A good example of an event emitter needs three things:
- A thing that emits events
- A thing that listens to, and handles, those events
- Something that drives the two, causing events to be emitted.
Using node v0.4.11-pre, here is a small example illustrating custom event handling using EventEmitter.
We need two modules from node:
The events module contains the EventEmitter class, which does all the heavy lifting for us. The util package provides a convenient way to have one class inherit from another. One of our classes will inherit functionality from EventEmitter. Let’s look at that one now.
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Here we define an Event class that inherits from EventEmitter. Inside the kapow() method, we emit the “blamo” event, and inside the bam() method, we emit the “boom” event. When we emit the “blamo” event, we pass some data along with the event. If anything is listening to the “blamo” event, they will get the data parameter. The “boom” event doesn’t have any associated data. The emit() method provided by EventEmitter.
By themselves, the events happen, but they don’t actually do anything. Something else needs to listen for those events and do something with them. That’s an event listener:
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Our Listener class defines our handlers for the two events in the Eventer class. They’re just normal methods that may or may not have parameters. We can do anything we like inside these methods – do an ajax request to the server, show an alert to the user, hide an html element, etc. In our example, we’re just writing to the console.
But our listener is just sitting there. It’s not listening to anything yet. To make that happen, we have to let our eventer know we ready to accept events.
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We create one Eventer object and one Listener object. Then we wire the two together with the on() method in our eventer object. This tells the eventer to call the listener.blamoHandler function whenever the “blamo” event get emitted, and to call the listener.boomHandler function whenever the “boom” event get emitted.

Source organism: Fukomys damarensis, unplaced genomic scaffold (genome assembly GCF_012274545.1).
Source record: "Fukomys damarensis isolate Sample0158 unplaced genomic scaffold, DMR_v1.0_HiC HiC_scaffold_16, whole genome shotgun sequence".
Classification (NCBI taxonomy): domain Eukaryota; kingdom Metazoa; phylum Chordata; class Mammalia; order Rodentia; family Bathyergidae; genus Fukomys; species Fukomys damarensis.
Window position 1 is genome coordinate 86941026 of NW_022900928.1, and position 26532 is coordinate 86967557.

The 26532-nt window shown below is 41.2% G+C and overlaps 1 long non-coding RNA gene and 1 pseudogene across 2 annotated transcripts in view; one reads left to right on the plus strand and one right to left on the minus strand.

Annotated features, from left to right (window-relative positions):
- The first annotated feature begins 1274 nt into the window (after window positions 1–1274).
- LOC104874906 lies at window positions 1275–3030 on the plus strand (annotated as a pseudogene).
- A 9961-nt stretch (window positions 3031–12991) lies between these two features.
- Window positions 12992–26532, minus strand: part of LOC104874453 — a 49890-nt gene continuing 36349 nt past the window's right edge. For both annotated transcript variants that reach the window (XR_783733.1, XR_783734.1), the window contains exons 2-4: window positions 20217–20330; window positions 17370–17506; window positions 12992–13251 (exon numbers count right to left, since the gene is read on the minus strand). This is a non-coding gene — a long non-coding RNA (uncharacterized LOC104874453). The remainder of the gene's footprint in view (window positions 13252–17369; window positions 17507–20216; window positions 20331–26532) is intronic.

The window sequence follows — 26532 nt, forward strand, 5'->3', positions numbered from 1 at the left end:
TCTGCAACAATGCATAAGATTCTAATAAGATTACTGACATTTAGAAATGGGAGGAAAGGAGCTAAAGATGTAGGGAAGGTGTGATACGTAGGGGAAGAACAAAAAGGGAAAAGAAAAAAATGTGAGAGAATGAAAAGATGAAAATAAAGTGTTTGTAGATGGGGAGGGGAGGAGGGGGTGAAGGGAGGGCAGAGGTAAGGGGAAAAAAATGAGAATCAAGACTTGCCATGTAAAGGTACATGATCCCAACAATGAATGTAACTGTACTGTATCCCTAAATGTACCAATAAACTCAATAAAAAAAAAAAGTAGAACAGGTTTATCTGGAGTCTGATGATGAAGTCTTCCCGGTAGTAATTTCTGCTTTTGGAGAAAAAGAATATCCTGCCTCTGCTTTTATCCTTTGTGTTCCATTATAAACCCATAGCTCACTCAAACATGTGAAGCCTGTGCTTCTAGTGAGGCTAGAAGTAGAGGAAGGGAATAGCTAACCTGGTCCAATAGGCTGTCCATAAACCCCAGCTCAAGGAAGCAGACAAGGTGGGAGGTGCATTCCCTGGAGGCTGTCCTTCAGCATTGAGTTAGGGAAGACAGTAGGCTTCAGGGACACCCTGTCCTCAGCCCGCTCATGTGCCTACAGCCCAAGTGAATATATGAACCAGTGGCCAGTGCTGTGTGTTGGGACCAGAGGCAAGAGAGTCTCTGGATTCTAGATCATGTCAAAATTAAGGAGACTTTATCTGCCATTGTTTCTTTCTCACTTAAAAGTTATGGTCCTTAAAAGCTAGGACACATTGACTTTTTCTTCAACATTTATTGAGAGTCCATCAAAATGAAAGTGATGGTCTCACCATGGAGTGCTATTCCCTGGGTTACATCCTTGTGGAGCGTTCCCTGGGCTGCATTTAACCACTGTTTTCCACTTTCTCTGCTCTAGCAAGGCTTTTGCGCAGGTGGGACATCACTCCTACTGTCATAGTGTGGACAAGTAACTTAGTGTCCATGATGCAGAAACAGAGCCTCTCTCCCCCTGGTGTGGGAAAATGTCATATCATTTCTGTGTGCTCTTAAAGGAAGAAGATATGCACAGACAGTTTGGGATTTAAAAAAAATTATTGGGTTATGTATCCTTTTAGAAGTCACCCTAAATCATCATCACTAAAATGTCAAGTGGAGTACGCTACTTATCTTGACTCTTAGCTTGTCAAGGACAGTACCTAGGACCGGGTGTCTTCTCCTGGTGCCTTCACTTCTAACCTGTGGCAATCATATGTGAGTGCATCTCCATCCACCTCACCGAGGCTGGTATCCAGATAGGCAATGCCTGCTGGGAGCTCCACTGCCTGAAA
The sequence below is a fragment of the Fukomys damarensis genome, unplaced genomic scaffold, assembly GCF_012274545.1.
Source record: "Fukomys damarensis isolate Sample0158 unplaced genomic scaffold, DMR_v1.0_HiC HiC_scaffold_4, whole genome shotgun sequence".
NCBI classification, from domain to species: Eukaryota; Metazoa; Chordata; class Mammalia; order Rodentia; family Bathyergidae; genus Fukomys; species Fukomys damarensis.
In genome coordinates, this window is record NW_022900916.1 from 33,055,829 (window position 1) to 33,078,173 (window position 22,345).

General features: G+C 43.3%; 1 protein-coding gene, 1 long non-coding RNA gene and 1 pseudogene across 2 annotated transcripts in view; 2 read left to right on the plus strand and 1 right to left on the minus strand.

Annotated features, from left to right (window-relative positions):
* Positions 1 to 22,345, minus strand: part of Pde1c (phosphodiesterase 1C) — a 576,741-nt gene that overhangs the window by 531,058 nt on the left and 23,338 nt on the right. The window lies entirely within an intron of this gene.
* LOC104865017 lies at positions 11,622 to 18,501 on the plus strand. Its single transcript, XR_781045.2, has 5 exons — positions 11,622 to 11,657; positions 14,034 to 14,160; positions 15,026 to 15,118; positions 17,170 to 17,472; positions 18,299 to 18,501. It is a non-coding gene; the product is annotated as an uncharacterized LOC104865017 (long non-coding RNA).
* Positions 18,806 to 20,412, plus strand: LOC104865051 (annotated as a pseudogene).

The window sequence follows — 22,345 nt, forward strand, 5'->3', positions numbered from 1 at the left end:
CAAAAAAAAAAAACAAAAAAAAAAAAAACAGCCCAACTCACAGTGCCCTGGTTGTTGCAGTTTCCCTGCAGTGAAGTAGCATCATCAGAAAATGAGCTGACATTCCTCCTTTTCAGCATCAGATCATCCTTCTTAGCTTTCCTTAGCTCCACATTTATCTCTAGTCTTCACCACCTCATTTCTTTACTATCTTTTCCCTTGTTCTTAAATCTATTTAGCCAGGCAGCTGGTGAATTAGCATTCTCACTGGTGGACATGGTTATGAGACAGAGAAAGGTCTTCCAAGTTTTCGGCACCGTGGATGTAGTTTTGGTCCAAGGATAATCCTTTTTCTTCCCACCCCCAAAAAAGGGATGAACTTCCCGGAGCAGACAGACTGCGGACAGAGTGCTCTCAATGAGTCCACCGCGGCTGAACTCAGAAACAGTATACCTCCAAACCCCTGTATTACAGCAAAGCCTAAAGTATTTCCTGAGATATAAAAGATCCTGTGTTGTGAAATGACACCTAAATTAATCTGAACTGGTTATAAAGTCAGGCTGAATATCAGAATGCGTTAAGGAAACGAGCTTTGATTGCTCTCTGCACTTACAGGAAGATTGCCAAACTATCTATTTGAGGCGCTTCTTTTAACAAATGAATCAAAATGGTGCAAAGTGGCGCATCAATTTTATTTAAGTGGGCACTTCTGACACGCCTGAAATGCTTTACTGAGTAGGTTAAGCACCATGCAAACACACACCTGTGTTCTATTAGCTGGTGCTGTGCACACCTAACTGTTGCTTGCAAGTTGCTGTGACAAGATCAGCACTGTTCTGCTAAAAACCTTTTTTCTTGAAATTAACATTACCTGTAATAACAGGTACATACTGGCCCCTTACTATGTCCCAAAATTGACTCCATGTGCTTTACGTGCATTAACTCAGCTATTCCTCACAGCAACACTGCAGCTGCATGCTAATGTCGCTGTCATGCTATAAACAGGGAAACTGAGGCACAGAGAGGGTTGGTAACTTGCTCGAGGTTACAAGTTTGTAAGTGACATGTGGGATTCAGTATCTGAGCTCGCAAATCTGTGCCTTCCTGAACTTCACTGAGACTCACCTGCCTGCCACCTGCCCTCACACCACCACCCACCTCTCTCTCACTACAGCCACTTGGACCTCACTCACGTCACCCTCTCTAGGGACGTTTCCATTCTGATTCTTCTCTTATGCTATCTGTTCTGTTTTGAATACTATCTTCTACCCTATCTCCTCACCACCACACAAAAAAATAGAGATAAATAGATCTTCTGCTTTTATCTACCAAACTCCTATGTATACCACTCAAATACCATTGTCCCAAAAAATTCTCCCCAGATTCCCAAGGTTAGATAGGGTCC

Our example has only one handler per event, but we could add two, three or a hundred different handlers for a single ‘blamo’ event, and each function would be called separately.
We now have an eventer that will emit events, a listener that will handle events, and we’ve set up the relationship so that the listener is listening to the eventer’s events. The last thing we need is to just fire the events!
If you look how we defined these methods above, you’ll see that whenever the kapow() method is called, it will emit the “blamo” event, which will trigger the “blamoHandler” function on the listener class, and pass the “data” parameter along with with it. Whenever the bam() method is called, it will emit the “boom” event, which with trigger the “boomHandler” function on the listener class.
And that’s it. We now have a complete example of custom event handling in nodejs.
This post didn’t address scoping issues. In the event handlers, the
this object might not be what you expect. Event handling with proper scoping may be covered in a later post.
Complete Code Example:
Here is a complete code example with sample output:
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Copy and past this text into an example.js file. Then, run it from the command line:
This should be your output:
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Thanks for reading!